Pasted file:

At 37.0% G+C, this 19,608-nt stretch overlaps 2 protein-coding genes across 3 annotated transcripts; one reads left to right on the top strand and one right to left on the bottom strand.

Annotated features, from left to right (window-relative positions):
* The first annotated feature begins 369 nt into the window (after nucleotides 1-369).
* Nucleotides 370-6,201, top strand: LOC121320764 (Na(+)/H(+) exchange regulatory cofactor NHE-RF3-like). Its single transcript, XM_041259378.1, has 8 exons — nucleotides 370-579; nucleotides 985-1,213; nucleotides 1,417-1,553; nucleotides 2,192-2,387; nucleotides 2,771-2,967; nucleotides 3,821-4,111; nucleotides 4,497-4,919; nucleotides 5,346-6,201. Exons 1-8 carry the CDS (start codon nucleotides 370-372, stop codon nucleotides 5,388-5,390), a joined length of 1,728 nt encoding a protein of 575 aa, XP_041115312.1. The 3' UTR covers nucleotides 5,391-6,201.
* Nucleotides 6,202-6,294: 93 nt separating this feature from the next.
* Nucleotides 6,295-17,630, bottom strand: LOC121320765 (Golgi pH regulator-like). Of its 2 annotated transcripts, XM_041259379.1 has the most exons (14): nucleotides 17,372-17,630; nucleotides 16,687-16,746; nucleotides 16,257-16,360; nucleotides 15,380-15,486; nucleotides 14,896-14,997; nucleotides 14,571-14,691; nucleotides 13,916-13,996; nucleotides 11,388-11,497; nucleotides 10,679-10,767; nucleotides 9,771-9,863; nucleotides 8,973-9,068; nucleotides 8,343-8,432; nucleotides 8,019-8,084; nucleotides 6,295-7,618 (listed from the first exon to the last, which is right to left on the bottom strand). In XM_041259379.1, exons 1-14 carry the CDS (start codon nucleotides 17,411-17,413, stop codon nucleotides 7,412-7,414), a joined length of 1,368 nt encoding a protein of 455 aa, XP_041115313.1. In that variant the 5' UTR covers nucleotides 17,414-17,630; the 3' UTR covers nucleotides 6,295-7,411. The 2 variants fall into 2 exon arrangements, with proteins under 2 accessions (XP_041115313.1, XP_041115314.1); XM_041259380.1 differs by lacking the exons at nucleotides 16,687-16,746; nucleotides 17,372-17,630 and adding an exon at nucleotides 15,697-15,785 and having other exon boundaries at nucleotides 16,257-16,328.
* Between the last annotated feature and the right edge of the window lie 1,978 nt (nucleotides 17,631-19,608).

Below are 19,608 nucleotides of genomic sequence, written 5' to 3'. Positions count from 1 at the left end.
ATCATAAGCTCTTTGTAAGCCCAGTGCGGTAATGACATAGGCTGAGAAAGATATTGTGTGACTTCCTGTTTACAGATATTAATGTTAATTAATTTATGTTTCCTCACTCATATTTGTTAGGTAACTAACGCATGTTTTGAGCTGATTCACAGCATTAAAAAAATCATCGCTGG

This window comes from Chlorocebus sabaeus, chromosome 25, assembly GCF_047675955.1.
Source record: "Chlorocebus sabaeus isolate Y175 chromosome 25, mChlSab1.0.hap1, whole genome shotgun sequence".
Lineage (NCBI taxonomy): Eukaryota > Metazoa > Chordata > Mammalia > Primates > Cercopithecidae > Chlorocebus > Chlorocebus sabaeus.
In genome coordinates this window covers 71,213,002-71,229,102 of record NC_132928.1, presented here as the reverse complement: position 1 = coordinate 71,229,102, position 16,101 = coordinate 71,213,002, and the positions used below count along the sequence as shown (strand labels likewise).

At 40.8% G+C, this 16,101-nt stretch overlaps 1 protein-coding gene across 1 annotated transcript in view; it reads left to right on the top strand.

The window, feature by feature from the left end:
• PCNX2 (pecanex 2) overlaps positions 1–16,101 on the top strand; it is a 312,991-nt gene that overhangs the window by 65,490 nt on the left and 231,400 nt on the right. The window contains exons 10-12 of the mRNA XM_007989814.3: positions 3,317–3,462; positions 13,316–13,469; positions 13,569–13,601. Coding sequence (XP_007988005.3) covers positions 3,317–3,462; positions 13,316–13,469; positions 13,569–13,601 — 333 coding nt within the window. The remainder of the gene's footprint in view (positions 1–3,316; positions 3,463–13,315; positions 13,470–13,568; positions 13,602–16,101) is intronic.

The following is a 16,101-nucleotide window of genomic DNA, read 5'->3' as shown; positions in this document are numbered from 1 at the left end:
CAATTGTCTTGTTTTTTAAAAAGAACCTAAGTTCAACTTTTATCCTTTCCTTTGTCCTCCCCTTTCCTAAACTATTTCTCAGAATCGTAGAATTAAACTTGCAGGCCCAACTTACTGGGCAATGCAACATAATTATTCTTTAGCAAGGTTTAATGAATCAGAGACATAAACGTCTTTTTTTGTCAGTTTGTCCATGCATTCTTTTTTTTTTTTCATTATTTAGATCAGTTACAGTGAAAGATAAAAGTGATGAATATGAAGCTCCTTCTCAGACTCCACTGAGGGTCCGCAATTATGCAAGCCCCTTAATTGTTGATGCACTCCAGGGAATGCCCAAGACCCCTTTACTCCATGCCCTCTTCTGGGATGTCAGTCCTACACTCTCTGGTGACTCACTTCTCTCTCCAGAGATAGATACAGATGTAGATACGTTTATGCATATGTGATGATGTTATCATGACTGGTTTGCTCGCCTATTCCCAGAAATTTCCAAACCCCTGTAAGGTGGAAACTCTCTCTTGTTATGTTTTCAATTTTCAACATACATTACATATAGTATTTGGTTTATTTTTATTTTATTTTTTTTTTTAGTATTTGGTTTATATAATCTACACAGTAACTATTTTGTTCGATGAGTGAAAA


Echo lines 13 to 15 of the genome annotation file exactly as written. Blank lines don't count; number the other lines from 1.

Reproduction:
In genome coordinates this window covers 71,213,002-71,229,102 of record NC_132928.1, presented here as the reverse complement: position 1 = coordinate 71,229,102, position 16,101 = coordinate 71,213,002, and the positions used below count along the sequence as shown (strand labels likewise).

At 40.8% G+C, this 16,101-nt stretch overlaps 1 protein-coding gene across 1 annotated transcript in view; it reads left to right on the top strand.

The window, feature by feature from the left end: